Where p is the probability matrix and,
1 sensors resolved a direct ray)
Thus, the probability matrix provides an estimate that guess(u,: ) is the correct location of the 802.11 device in question, given that v−1 sensors resolved a direct ray. Referring to FIG. 16, a diagram of a floor plan is superimposed with a grid and points corresponding to likely locations of a wireless device as determined by the maximum location density method.
Markov Model Method
The two previous methods, AoA method, generate intersection, and maximum location density methods all manipulate data and compute results associated with the current—latest—information that is received from the LS. The Markov Model method recognizes that past, or previous patterns and results can be used together with the previously described methods to provide a more accurate result. By noting that the 802.11 devices are being tracked in real-time, the Markov Model method assumes that devices move “smoothly,” and continuously from one point on to another within a facility.
By rounding all of “continuous” intersection pairs to the nearest grid intersection point,
only the intersection points (xo
) of the grid likely marks a possible location of the device. This is in effect quantizing of the possible points of location. Then, an infinite number of possible x,y locations is limited to a finite number, depending on the size of the required grid. Each set of points (xo
) is viewed as a state, within a Markov Model, and only transitions between adjacent states are possible, in other words wireless devices move continuously, and “smoothly.” Thus,
p[x t =x i ,y t =y i |x t−1 =x j ,y t−1 =y j
]=0 if |x j −x i |>g
or |y j −y i |>g
quantized x coordinate at time t
quantized y coordinate at time t
p[x t =x i ,y t =y i |x t−1 =x j ,y t−1 =y j
that at time t, x coordinate=xi
and y coordinate=yi
, given that at time t−1, x coordinate=xj
and y coordinate=yj
Referring FIG. 17, those transitions between adjacent states consistent with the Markov Model are shown. FIG. 17 also shows that transitions between different states need not have different probabilities. That is, it may be more likely to go from state Y to state X, rather than from state Y to state Z. This could be due to a number of reasons, one of which might be barriers, such as walls. In other words, the Markov model method has the ability to model stochastic barriers, such as walls, by calculating the probabilities of transitions between adjacent states. If transition between states Y and Z occurs very rarely, the Markov model probability of the transition will be close to zero, whereas if the probability between state X and Y occurs often then that probability will be “high” close to one in the Markov model. These assumptions are based on parameters used for a class of examples and can be modified to improve performance in different environments and needs without substantially changing the method itself.
These Markov transitions probabilities are used to assist previous methods choose the most likely location of the wireless device. The transition probabilities are in effect used as weights to weigh the probabilities calculated with the previous methods.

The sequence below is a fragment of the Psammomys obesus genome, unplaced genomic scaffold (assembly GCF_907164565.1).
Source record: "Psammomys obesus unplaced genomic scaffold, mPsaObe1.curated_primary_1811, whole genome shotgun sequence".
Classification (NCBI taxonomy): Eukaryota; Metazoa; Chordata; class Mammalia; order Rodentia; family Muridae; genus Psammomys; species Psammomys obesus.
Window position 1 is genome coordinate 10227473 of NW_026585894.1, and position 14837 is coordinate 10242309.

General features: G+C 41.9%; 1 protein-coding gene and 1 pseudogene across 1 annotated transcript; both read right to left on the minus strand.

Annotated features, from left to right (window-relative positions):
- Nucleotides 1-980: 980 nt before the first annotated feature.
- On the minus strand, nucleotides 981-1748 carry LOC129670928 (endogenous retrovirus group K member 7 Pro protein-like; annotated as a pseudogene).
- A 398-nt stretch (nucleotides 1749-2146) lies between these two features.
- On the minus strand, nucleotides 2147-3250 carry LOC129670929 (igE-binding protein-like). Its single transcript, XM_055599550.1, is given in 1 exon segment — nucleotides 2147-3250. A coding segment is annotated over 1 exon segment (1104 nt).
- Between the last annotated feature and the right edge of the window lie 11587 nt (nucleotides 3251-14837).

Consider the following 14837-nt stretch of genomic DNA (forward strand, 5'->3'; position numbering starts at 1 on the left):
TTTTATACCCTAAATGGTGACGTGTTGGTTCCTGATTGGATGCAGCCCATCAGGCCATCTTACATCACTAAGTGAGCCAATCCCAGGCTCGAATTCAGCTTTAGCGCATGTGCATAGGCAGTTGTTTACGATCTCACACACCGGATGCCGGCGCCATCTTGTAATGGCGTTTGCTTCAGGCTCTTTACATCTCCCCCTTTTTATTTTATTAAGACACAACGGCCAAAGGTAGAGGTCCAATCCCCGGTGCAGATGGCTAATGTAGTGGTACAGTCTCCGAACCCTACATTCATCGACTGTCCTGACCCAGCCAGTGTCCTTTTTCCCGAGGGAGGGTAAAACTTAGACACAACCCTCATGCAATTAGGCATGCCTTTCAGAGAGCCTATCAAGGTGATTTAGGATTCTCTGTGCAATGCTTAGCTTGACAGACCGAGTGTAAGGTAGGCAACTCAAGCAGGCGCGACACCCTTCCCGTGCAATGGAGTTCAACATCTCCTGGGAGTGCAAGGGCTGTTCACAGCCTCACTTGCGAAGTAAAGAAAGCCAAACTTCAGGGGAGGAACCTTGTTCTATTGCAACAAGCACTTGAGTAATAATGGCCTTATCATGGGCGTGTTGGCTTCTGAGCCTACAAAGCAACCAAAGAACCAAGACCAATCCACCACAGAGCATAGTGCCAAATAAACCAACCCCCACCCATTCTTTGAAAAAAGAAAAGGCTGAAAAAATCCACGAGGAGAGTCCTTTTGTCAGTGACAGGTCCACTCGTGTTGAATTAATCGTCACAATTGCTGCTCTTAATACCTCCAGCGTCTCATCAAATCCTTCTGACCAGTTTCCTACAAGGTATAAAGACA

The wireless device in the FIG. 17
that is located at points (xo
) has only nine possible states to move to on the next measurement. These states correspond to eight adjacent states, and one possibility to remain in the same state. For each state the Markov Model method maintains transition probabilities to all adjacent states. Then the state probability matrix M is:
and size of M matrix is BD by 9
and p x i,i+t yj,j+1 =p[x t =x i+1 ,y t =y j+1 |x t−1 =x i , y t−1 =y j
where, max(x) is the maximum of x coordinate and min(x) is the min of x coordinate, and max(y) is the maximum of y coordinate, and min(y) is the minimum of y coordinate respectively.
Matrix M can be written as:
Where M is the i'th row of matrix M, and
Referring to FIG. 18, a flow chart that illustrates the operation of the Markov Model method is shown. The distances between all of the guesses, and the last known locations are calculated in the following fashion.
, and yt−1
are last x and y coordinates, respectively of the 802.11 device in question. Then as shown in the flow chart of FIG. 20
, for all distances the probabilities computed by the previous methods are weighed in the following fashion.
| || |
| || |
| ||index = yt−1(w) + yt−1 |
| ||for i = 1:2N(N − 1) |
| ||for j = 1:q |
| ||if(dist(i) ≦ g) |
| ||if(guess(i,:) = [xt−1 + 1,yt−1]) |
| ||Pi = max(p(i,j)Mindex (1)) |
| ||if(guess(i,:) = [xt−1 + 1,yt−1 + 1]) |
| ||Pi = max(p(i,j)Mindex (2)) |
| ||if(guess(i,:) = [xt−1,yt−1 + 1]) |
| ||Pi = max(p(i,j)Mindex (3)) |
| ||if(guess(i,:) = [xt−1 − 1,yt−1 + 1]) |
| ||Pi = max(p(i,j)Mindex (4)) |
| ||if(guess(i,:) = [xt−1 − 1,yt−1]) |
| ||Pi = max(p(i,j)Mindex (5)) |
| ||if(guess(i,:) = [xt−1 − 1,yt−1 − 1]) |
| ||Pi = max(p(i,j)Mindex (6)) |
| ||if(guess(i,:) = [xt−1,yt−1 − 1]) |
| ||Pi = max(p(i,j)Mindex (7)) |
| ||if(guess(i,:) = [xt−1 + 1,yt−1 − 1]) |
| ||Pi = max(p(i,j)Mindex (8)) |
| ||if(guess(i,:) = [xt−1,yt−1]) |
| ||Pi = max(p(i,j)Mindex (9)) |
| ||else |
| ||Pi = max(p(i,j)e−dist(i)) |
| || |